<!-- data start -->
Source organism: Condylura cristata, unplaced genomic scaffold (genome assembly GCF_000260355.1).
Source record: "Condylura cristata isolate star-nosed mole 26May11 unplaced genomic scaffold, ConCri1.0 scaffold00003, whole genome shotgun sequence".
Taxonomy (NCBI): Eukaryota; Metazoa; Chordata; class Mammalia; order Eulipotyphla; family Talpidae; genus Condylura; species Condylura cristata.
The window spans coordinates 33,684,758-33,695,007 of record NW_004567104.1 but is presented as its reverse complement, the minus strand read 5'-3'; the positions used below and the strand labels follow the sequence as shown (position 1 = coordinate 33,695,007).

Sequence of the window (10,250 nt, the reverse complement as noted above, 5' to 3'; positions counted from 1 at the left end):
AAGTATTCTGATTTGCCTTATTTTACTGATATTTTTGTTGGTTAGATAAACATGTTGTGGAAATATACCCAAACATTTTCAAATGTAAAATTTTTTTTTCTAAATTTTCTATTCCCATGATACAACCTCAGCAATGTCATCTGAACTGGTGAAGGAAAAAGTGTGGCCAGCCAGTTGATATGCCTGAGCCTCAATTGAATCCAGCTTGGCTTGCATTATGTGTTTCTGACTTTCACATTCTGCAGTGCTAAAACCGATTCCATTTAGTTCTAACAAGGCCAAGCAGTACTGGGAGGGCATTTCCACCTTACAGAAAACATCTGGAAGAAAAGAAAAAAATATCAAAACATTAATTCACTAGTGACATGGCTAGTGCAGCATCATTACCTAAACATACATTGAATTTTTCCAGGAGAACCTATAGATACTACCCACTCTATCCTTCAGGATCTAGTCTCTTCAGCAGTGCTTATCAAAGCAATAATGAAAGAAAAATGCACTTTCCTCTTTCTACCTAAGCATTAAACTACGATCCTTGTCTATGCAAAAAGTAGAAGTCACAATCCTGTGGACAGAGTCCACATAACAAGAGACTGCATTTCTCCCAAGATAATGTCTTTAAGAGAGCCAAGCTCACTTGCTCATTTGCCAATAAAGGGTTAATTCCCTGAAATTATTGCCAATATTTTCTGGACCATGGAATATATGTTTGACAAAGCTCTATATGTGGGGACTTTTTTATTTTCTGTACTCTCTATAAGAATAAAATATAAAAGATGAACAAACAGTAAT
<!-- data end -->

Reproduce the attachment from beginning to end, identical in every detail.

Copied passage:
Source organism: Condylura cristata, unplaced genomic scaffold (genome assembly GCF_000260355.1).
Source record: "Condylura cristata isolate star-nosed mole 26May11 unplaced genomic scaffold, ConCri1.0 scaffold00003, whole genome shotgun sequence".
Taxonomy (NCBI): Eukaryota; Metazoa; Chordata; class Mammalia; order Eulipotyphla; family Talpidae; genus Condylura; species Condylura cristata.
The window spans coordinates 33,684,758-33,695,007 of record NW_004567104.1 but is presented as its reverse complement, the minus strand read 5'-3'; the positions used below and the strand labels follow the sequence as shown (position 1 = coordinate 33,695,007).

Sequence of the window (10,250 nt, the reverse complement as noted above, 5' to 3'; positions counted from 1 at the left end):
AAGTATTCTGATTTGCCTTATTTTACTGATATTTTTGTTGGTTAGATAAACATGTTGTGGAAATATACCCAAACATTTTCAAATGTAAAATTTTTTTTTCTAAATTTTCTATTCCCATGATACAACCTCAGCAATGTCATCTGAACTGGTGAAGGAAAAAGTGTGGCCAGCCAGTTGATATGCCTGAGCCTCAATTGAATCCAGCTTGGCTTGCATTATGTGTTTCTGACTTTCACATTCTGCAGTGCTAAAACCGATTCCATTTAGTTCTAACAAGGCCAAGCAGTACTGGGAGGGCATTTCCACCTTACAGAAAACATCTGGAAGAAAAGAAAAAAATATCAAAACATTAATTCACTAGTGACATGGCTAGTGCAGCATCATTACCTAAACATACATTGAATTTTTCCAGGAGAACCTATAGATACTACCCACTCTATCCTTCAGGATCTAGTCTCTTCAGCAGTGCTTATCAAAGCAATAATGAAAGAAAAATGCACTTTCCTCTTTCTACCTAAGCATTAAACTACGATCCTTGTCTATGCAAAAAGTAGAAGTCACAATCCTGTGGACAGAGTCCACATAACAAGAGACTGCATTTCTCCCAAGATAATGTCTTTAAGAGAGCCAAGCTCACTTGCTCATTTGCCAATAAAGGGTTAATTCCCTGAAATTATTGCCAATATTTTCTGGACCATGGAATATATGTTTGACAAAGCTCTATATGTGGGGACTTTTTTATTTTCTGTACTCTCTATAAGAATAAAATATAAAAGATGAACAAACAGTAAT